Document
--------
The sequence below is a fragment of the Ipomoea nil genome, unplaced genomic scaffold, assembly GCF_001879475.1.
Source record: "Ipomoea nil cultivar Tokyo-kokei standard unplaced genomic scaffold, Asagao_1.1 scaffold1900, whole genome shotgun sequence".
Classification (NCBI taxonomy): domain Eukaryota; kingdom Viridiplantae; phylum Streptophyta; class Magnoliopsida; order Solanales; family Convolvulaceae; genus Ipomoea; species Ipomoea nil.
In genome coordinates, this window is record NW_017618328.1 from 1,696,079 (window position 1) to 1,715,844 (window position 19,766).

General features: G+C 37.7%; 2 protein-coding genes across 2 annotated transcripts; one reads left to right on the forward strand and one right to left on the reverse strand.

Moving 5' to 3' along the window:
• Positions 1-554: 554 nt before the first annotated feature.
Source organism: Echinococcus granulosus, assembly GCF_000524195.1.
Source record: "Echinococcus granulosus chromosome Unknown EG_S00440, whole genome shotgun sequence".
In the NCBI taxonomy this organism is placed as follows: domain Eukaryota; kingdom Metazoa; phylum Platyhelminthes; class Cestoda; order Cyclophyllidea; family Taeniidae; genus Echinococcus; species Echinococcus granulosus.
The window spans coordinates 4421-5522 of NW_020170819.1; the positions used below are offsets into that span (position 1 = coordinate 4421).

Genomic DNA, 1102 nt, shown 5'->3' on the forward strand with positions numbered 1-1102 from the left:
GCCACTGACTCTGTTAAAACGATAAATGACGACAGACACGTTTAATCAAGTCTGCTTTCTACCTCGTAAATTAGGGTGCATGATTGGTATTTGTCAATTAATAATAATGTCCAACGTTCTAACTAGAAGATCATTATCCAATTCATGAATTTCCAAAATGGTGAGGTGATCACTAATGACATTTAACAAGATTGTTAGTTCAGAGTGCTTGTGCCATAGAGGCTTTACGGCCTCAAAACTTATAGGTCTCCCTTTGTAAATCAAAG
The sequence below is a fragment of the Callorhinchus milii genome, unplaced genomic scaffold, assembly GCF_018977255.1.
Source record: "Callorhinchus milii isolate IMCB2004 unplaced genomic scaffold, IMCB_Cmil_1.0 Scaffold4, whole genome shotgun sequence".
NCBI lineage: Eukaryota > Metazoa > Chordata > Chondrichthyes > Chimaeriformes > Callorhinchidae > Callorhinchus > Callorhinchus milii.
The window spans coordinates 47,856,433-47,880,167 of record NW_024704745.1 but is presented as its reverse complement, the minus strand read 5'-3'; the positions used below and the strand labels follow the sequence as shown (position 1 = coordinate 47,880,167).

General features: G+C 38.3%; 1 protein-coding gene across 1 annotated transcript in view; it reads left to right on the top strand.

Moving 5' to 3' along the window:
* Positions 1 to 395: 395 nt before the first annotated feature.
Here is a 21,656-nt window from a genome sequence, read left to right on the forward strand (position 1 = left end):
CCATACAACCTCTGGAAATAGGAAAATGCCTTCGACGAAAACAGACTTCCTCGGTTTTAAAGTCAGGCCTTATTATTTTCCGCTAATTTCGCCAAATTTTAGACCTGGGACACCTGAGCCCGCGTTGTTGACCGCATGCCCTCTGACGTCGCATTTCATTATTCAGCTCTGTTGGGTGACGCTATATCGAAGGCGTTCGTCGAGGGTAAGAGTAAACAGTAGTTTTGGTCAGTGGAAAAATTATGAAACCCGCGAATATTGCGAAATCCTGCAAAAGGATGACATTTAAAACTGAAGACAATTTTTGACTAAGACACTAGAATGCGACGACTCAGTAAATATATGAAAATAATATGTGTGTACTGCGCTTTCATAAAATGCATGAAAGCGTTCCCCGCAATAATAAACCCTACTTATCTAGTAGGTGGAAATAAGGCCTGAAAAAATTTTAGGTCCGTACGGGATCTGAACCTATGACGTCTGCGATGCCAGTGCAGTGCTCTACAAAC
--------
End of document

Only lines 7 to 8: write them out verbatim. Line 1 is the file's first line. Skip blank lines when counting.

• Positions 1-554: 554 nt before the first annotated feature.
Source organism: Echinococcus granulosus, assembly GCF_000524195.1.